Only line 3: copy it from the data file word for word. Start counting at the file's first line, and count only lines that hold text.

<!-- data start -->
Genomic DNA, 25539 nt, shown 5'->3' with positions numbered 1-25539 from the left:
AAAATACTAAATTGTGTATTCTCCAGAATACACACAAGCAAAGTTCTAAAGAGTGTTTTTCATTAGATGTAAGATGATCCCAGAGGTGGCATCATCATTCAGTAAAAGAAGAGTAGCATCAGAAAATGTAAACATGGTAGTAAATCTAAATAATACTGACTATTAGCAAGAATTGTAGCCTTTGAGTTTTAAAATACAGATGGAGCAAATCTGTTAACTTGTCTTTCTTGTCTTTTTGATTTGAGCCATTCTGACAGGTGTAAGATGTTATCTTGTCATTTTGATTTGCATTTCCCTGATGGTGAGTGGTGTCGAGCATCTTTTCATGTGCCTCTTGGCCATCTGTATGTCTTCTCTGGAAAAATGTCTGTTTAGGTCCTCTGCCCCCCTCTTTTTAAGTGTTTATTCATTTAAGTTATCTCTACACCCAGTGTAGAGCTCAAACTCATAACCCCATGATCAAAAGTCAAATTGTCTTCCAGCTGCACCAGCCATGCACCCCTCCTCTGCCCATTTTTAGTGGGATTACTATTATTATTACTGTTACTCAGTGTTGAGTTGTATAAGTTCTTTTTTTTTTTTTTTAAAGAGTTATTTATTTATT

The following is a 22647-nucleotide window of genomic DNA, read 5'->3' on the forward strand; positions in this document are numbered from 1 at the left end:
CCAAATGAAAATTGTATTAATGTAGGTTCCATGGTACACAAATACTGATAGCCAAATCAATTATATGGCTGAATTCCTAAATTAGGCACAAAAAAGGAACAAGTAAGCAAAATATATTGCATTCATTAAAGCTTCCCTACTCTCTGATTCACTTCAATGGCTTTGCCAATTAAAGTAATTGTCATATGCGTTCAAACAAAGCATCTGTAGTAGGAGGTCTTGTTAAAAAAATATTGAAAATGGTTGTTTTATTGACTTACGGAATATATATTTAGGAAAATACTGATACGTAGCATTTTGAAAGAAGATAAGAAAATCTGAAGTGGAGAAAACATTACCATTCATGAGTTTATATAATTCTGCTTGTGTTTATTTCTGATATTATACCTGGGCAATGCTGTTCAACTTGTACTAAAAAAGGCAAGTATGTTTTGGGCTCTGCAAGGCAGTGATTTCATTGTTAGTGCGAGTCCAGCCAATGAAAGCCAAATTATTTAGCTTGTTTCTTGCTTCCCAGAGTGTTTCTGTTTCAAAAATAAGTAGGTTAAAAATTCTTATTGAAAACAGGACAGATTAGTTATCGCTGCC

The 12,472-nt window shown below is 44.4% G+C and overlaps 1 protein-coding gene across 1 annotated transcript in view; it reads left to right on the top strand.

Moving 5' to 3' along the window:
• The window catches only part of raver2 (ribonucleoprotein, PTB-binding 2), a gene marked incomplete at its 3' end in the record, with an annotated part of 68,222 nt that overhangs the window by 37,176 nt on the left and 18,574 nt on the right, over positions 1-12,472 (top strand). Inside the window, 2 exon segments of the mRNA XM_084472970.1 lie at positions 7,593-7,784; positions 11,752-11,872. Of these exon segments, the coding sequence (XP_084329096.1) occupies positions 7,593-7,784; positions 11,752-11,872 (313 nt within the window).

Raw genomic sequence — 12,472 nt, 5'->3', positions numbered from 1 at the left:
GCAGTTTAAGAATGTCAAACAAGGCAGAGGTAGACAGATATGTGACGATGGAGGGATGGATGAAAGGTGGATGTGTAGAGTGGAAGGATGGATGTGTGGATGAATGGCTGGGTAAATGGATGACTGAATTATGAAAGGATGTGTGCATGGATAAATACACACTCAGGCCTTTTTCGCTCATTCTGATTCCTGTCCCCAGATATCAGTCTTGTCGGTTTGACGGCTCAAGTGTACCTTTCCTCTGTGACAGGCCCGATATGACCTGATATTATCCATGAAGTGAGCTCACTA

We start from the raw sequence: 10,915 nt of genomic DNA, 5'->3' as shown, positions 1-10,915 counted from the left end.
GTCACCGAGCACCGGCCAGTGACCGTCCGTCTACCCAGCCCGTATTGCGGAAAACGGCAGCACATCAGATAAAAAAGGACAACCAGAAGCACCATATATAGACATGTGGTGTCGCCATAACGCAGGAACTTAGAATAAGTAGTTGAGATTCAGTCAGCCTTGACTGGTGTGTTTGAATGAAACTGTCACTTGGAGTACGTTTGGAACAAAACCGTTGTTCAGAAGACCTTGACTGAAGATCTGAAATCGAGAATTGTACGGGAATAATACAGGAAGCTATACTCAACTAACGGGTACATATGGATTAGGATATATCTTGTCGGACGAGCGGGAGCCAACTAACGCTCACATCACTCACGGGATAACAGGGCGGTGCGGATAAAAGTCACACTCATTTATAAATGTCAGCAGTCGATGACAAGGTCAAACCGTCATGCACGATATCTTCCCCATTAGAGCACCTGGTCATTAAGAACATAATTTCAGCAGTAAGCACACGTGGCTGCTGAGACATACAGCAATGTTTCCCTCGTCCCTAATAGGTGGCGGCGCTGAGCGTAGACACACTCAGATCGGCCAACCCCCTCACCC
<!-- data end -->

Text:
The following is a 22647-nucleotide window of genomic DNA, read 5'->3' on the forward strand; positions in this document are numbered from 1 at the left end: